Karl Rove’s PR firm, American Crossroads, has finally come out with its much-anticipated ad hatcheting Alexi Giannoulias. The Giannoulias campaign was complaining about the ad before they’d even seen it, just because Rove was involved. They called American Crossroads a “front group -- funded by undisclosed contributions from corporate special interests.”
But does the ad play it straight? Our verdict: Truthish. Here's why.
First, some background on American Crossroads. According to an article in The New York Times, American Crossroads is a “sister organization” of Crossroads Grassroots Political Strategies, which is a 501(c)(4) non-profit. That means less than half of Crossroads Grassroots Political Strategies' activities are supposed to be political. It also means donors can give money anonymously.
“Since August, however, Crossroads GPS has spent far more on television advertising on Senate races than American Crossroads, which must disclose its donors,” the Times reported.
The tagline on the new ad says it was produced by American Crossroads, but Rove is using both pools of money to promote his candidates.
The ad itself rehashes charges that Illinoisans have heard over and over again in the year-plus since Giannoulias announced his candidacy. As an animated Giannoulias drives an SUV through a generic urban landscape, a narrator sneers, “Alexi Giannoulias is quite a driver. He helped drive his family’s Broadway Bank into the ditch. Now, as treasurer and head of the Bright Start college savings fund, Alexi fell asleep at the wheel. Under Giannoulias, Illinois families lost $150 million they had saved to pay for college, but spent $26,000 in Bright Start funds to buy an SUV.”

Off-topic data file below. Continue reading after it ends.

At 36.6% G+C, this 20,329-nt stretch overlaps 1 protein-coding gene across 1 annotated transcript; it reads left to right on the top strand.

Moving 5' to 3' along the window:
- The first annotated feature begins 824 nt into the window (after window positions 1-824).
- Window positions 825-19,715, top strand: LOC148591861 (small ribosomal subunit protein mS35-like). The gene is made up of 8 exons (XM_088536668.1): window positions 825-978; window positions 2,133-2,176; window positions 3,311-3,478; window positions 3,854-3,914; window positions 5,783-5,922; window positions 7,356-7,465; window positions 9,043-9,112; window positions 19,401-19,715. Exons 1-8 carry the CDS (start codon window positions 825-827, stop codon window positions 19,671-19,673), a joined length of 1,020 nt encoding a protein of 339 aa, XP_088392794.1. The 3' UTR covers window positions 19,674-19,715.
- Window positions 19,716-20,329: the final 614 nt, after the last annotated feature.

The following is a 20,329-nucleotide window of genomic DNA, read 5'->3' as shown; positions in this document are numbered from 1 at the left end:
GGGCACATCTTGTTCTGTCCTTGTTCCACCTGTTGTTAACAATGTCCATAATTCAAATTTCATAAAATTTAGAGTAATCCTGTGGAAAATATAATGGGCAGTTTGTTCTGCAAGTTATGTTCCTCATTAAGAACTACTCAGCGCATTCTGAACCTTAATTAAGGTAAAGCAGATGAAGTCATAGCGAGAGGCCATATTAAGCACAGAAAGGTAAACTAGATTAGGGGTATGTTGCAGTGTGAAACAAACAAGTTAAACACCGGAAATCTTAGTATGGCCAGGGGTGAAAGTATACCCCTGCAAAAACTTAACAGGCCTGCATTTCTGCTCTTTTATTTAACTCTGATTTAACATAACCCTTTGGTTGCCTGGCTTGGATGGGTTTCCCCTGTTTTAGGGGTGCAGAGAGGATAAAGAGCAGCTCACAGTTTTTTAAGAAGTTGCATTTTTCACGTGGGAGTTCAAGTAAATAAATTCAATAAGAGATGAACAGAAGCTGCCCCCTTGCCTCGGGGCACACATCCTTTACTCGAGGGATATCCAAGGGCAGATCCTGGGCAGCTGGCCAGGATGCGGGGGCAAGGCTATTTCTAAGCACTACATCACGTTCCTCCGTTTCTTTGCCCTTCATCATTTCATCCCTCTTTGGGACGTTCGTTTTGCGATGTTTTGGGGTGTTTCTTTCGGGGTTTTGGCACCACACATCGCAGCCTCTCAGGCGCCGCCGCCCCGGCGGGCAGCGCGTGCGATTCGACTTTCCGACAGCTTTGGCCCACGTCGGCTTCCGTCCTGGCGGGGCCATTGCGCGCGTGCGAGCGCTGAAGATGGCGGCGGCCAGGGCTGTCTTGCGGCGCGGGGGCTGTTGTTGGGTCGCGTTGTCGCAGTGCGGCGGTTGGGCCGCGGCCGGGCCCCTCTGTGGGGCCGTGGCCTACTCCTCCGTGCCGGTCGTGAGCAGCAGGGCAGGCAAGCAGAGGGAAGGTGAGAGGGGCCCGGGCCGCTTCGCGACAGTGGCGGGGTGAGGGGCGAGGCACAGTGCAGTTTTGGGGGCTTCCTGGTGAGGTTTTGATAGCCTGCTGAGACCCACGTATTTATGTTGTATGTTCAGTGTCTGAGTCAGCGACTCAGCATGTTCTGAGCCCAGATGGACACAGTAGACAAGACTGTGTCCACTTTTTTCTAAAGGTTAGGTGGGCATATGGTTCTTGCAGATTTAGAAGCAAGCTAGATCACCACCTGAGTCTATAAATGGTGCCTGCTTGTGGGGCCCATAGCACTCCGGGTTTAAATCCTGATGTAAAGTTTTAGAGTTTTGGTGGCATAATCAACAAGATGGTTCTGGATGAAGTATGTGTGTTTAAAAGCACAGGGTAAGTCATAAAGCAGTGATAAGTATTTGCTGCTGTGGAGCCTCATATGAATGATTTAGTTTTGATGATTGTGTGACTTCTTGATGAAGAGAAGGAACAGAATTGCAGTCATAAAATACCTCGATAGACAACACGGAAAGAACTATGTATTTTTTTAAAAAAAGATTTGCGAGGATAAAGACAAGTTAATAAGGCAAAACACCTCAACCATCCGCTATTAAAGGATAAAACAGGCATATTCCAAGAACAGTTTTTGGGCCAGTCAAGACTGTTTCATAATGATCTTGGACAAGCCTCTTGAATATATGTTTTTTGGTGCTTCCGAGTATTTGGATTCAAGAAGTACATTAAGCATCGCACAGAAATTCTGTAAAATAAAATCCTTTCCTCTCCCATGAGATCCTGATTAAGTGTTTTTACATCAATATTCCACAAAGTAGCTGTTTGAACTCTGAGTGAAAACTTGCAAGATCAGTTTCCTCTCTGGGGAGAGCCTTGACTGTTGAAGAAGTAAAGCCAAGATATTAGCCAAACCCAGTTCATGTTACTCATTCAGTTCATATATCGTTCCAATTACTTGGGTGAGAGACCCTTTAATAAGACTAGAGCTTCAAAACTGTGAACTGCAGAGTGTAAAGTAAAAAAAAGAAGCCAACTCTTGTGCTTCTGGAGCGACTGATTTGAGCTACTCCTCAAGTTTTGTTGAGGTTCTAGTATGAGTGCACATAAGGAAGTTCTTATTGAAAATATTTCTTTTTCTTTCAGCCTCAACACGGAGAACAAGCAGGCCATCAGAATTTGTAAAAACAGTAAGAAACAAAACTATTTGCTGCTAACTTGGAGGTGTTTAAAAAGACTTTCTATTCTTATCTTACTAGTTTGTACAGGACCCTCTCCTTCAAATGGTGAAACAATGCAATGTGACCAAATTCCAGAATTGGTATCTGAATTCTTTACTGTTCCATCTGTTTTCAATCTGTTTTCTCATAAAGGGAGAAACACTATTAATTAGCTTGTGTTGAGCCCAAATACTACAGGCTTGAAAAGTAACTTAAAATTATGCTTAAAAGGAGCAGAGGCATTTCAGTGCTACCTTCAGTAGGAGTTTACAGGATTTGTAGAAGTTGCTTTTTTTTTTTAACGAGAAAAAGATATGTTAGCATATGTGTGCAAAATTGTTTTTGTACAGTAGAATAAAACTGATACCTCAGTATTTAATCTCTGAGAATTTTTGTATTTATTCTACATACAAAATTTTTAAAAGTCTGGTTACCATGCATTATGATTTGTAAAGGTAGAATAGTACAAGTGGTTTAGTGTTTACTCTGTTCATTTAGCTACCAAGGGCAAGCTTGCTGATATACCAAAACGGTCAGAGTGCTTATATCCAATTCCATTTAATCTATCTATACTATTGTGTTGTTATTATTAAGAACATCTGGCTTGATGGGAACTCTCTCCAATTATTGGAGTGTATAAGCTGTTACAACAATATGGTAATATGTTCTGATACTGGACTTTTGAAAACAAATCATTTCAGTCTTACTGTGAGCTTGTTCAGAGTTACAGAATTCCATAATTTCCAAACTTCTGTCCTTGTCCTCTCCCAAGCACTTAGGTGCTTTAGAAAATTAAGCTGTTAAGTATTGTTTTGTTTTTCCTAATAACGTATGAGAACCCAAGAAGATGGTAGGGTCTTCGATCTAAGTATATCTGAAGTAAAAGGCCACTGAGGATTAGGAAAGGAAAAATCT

What more can be said about Broadway Bank? Giannoulias was senior loan officer from 2001 until 2005. The bank was seized by federal regulators this year.
The claim that Bright Start lost $150 million in 2008 and 2009 comes directly from the Chicago Tribune. Again, it’s up to voters to decide how much responsibility Giannoulias bears for the losses. Almost every state’s investments were losing money during that period, and Giannoulias did not over-invest in CorePlus, the fund responsible for a large portion of the losses.
The SUV issue was first raised by the Chicago Tribune in May 2009. At the time, Giannoulias defended the purchase of the 2008 Ford Escape, saying it would be used by Bright Start marketers to travel the state, promoting the program. The vehicle was also used by Giannoulias and other Treasury employees for business unrelated to Bright Start. According to the Tribune, the SUV was not paid for out of investments, but “from a fee the firm that handles the investments pays to the treasurer’s office to offset the cost of running the program.”
This ad has to be rated as “Truthish.” You may not agree with its conclusions, but its few facts can be backed up.